Sunday, March 23, 2014

How to Tell if Your Real Estate Agent is Lying to You

A good real estate agent is like Sherlock Holmes. They are going to take into account a great many subtle details in order to reach the prime conclusion upon which selling your home depends: that is, an accurate selling price that reflects market activity. A selling price for your house is: the price at which an offer to purchase your home is actually going to resolve to a completed purchase. It is the amount a qualified buyer will agree to pay.

So, how do you know your agent has come up with a reasonable price for your house? Well, they show you evidence. This evidence is comprised of what other homes near you, other homes similar to yours, have been purchased for, during the last six to nine months. Evidence includes pictures, details, numbers, and statistics.

A good agent knows that other sold homes in worse condition than yours will have brought lower prices than what yours can reach. And she knows that other sold homes in better upkeep, with more amenities than yours, will have brought higher prices than what yours can sell for. Like Sherlock, an agent looks at and assesses all the myriad realities, weighing and considering them with lightning speed, to draw an intelligent conclusion.

Evidence and proof don't come from these things: what a person tells you at a party they think your house is worth, what the neighbors tell you they got for their place, what your realtor cousin across the country says you should walk away with, or what a real estate agent tells you, off the cuff, that they think your place must surely be able to bring. So, it's not about flattery or conversation, or rumor, or trying to forge a friendly bond. Proof-in-pricing involves actual, tangible evidence of other, nearby homes' sold prices.

Don't look to rumor, flattery, or your own conviction when deciding upon a sale price for your house. Let a professional present you with solid evidence of what's happening in your market.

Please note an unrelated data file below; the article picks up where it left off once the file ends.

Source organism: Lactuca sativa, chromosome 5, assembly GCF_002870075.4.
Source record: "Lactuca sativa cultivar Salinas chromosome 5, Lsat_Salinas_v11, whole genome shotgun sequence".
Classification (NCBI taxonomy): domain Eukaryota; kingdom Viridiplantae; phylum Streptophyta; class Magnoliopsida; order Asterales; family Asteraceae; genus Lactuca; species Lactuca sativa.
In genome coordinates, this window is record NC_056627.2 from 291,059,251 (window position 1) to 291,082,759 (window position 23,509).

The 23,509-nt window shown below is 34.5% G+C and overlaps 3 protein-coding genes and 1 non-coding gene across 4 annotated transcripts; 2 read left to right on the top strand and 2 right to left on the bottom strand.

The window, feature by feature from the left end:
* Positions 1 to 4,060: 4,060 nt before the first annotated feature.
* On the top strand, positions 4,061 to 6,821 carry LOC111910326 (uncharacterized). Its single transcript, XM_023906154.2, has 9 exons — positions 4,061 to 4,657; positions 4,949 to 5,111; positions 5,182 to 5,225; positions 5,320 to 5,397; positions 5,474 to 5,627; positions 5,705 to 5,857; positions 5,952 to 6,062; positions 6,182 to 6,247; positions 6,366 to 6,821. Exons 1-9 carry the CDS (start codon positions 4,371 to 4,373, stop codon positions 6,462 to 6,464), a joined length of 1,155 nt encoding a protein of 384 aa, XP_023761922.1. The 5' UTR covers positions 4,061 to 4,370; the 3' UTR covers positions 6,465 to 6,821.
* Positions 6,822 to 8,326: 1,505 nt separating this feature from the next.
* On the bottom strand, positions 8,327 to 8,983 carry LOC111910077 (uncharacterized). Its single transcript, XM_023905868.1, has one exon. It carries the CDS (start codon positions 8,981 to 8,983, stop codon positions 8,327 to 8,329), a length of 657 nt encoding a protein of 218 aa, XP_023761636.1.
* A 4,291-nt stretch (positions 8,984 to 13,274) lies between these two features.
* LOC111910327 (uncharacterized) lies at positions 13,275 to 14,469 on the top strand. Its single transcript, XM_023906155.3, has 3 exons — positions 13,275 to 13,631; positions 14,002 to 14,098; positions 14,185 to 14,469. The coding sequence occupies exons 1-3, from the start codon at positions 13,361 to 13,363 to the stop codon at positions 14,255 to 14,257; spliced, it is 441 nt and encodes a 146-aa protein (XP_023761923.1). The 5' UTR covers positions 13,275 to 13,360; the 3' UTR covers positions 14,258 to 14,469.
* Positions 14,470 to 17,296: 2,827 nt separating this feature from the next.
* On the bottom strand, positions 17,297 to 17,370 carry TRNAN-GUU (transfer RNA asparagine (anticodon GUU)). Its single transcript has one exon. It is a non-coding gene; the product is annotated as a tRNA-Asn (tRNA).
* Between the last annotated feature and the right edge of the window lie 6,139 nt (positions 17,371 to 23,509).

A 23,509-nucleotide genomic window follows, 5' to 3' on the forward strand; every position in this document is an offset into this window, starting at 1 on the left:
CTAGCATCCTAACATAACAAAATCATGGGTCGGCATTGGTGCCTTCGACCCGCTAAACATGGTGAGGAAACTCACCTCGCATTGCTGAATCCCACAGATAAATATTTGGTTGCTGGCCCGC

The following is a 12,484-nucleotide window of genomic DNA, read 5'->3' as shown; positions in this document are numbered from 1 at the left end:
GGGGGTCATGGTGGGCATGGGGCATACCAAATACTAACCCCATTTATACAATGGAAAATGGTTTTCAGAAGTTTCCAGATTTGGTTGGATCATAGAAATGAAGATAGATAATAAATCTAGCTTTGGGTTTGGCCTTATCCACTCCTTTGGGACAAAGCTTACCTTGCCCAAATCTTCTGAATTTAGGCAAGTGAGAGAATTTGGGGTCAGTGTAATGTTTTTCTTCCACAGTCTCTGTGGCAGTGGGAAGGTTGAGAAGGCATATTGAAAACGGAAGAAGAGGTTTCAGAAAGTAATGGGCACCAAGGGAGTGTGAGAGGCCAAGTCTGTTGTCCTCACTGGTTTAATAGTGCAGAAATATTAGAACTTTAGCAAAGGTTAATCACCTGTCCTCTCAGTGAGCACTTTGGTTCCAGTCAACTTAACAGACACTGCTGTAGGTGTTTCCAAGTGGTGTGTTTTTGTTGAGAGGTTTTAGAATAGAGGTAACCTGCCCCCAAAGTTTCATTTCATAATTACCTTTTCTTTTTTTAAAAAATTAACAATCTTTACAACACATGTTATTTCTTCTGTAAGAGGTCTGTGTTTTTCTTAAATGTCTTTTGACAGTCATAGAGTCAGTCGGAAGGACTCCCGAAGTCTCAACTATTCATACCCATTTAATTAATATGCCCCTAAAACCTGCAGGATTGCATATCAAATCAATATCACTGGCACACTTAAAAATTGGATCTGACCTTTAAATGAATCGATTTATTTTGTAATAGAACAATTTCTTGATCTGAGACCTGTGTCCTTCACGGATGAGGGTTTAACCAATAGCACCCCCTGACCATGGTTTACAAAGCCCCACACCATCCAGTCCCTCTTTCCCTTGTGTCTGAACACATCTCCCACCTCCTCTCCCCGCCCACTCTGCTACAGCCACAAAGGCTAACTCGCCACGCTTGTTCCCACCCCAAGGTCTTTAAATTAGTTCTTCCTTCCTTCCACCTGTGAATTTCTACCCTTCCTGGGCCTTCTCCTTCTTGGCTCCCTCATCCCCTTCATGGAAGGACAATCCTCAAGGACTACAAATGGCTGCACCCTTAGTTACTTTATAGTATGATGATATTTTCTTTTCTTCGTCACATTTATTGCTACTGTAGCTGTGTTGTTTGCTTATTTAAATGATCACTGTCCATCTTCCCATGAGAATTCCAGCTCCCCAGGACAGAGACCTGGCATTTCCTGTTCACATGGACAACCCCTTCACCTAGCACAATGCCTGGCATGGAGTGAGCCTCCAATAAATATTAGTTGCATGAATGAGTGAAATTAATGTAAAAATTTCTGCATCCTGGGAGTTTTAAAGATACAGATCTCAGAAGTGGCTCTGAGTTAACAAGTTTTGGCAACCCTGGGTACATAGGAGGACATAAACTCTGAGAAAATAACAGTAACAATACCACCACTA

Evidence and proof don't come from your desire to get a certain price. From the feeling that you should get, or are entitled to a certain amount. It doesn't come from a feeling, a belief, from faith, or from a strong conviction that, by goodness, the price you have in mind is fair because it's what you want. It doesn't relate to the fact that you spent a great deal of money on the house, and you need to get a buyer to pay you back for those improvements. Evidence of reality involves actual, tangible evidence of the prices at which other, similar, nearby homes have sold.

Setting a realistic and market-wise price for a home is the greatest factor in selling it. It is the most delicate and important decision an agent must take, because getting offers-to-buy completely and utterly depend on the accurate attractiveness of the asking price. If it's too high, the house will sit there. Nobody will even come to see it. Nobody will even consider making a low offer for an overpriced house. It just gets passed by.

"A house for sale that gets fewer than ten showings in a month, is overpriced. A house that gets no offers to buy after seven showings is overpriced."

So how do you know that a real estate agent is lying to you? Here's how. They offer no evidence as to the market-wise value of your home. They tell you they will list your house for sale at the price you want, rather than the market price. They offer to sell your home at your favorite price without offering any tangible evidence that buyers can be induced to paying that amount. A weak realtor will provide evidence, but then allow a client to persuade them to list the home overpriced, anyway, just to have the business.

Realtors do this because they want the listing, and they believe that as time goes by, you will become frustrated and begin to lower your price to catch a buyer. Rather than being honest and upfront with you in the beginning, and using their professional expertise to make the case for an accurate, market-wise price, they let your exhaustion with the process do the work for them.

Unfortunately, when you overprice a property to start, it usually ends up selling for even less than what it could have sold for, if originally priced fairly to begin with. That's right: when you choose a fair market value in the beginning, you get more in the bank and have a quicker closing than if you price it high and keep dropping the price until someone finally pays it. For example, a fairly priced home at $235,000 will sell within two months. Boom: money in the bank, and you've moved on to your new life.

The same home priced at $265,000 will sit on the market for eight months, dropping the price by increments, finally selling for between $220 and $228. Meanwhile you've had to keep the place clean every weekend, and gotten angry and disappointed while you waited for something to happen.

You wouldn't let a surgeon do surgery on you without evidence they needed to, no more than you'd let someone fix your car without evidence of what's wrong with it. So, likewise, when selling your most valuable asset, your home, always ask for evidence as to what your home's value-to-qualified-buyers is. You'll save yourself priceless time and aggravation by choosing a strong realtor who understands the market to represent you: a strong realtor has no problem offering proof of their ability to price your home accurately, and they'll stick to it, too.